Essential MATLAB for Engineers and Scientists (2013)
The objective of this chapter is to introduce you to simulation of real-life events. A simulation is a computer experiment which mirrors some aspect of the real world that appears to be based on random processes, or is too complicated to understand properly. (Whether events can be really random is actually a philosophical or theological question.) Some examples are: radio-active decay, rolling dice, bacteria division and traffic flow. The essence of a simulation program is that the programmer is unable to predict beforehand exactly what the outcome of the program will be, which is true to the event being simulated. For example, when you spin a coin, you do not know for sure what the result will be. Some of the examples just listed are examined in this chapter.
Random processes; Random numbers; Simulation
Random number generation
A random walk
Normal (Gaussian) random numbers
THE OBJECTIVE OF THIS CHAPTER IS TO INTRODUCE YOU TO:
■ Simulation of “real-life” events.
Simulation is an area of application where computers have come into their own. A simulation is a computer experiment which mirrors some aspect of the real world that appears to be based on random processes, or is too complicated to understand properly. (Whether events can be really random is actually a philosophical or theological question.) Some examples are: radio-active decay, rolling dice, bacteria division and traffic flow. The essence of a simulation program is that the programmer is unable to predict beforehand exactly what the outcome of the program will be, which is true to the event being simulated. For example, when you spin a coin, you do not know for sure what the result will be.
13.1. Random number generation
Random events are easily simulated in MATLAB with the function rand, which we have briefly encountered already. By default, rand returns a uniformly distributed pseudo-random number in the range . (A computer cannot generate truly random numbers, but they can be practically unpredictable.) rand can also generate row or column vectors, e.g., rand(1,5) returns a row vector of five random numbers (1 row, 5 column) as shown:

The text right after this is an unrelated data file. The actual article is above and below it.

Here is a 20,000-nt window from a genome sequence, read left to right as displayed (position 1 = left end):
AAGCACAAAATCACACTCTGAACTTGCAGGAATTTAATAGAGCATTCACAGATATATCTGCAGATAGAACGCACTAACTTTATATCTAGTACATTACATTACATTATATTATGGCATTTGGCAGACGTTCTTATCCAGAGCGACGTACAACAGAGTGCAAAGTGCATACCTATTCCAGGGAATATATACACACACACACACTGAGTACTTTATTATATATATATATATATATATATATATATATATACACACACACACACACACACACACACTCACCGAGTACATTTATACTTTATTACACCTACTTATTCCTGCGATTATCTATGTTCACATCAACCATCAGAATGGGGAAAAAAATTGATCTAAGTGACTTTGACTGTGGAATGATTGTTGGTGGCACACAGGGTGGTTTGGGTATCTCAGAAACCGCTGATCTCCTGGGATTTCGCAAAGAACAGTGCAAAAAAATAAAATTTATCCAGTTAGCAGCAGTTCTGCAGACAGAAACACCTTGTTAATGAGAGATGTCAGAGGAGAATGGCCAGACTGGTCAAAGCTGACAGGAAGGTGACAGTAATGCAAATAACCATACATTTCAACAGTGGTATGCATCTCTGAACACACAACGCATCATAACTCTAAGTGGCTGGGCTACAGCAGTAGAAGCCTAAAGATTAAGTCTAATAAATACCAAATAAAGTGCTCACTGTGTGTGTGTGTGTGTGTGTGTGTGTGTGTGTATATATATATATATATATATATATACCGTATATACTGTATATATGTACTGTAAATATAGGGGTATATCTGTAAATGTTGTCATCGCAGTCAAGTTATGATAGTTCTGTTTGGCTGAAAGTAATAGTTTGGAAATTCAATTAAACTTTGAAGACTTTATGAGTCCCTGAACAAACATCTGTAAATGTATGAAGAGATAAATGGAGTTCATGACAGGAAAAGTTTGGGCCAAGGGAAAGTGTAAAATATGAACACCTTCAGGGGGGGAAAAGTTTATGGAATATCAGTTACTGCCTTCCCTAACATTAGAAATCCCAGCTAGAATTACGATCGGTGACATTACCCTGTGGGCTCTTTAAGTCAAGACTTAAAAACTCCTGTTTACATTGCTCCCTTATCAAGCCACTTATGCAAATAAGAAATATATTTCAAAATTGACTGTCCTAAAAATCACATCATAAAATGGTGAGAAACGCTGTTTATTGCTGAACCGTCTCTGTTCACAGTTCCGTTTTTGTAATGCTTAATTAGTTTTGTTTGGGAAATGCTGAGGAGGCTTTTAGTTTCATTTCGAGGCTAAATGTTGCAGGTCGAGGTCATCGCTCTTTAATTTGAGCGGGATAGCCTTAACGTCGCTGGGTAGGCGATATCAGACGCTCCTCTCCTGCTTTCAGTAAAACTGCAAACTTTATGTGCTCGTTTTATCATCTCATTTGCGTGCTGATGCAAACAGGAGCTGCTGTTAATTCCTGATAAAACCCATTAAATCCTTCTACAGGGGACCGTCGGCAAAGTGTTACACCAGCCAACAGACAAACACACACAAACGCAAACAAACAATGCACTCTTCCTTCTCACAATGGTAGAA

0.9501 0.2311 0.6068 0.4860 0.8913
If you generate more random numbers during the same MATLAB session, you will get a different sequence each time, as you would expect. However, each time you start a MATLAB session, the random number sequence begins at the same place (0.9501), and continues in the same way. This is not true to life, as every gambler knows. To produce a different sequence each time you start a session, rand can be initially seeded in a different way each time you start.
13.1.1. Seeding rand
The random number generator rand can be seeded with the statement
where n is any integer. (By default, n is set to 0 when a MATLAB session starts.) This is useful if you want to generate the same random sequence every time a script runs, e.g., in order to debug it properly. Note that this statement does not generate any random numbers; it only initializes the generator.
However, you can also arrange for n to be different each time you start MATLAB by using the system time. The function clock returns the date and time in a six-element vector with seconds to two decimal places, so the expression sum(100*clock) never has the same value (well, hardly ever). You can use it to seed rand as follows:
0.3637 0.2736 0.9910 0.3550 0.8501 0.0911 0.4493
0.9309 0.2064 0.7707 0.7644 0.2286 0.7722 0.5315
Theoretically rand can generate over 21492 numbers before repeating itself.
13.2. Spinning coins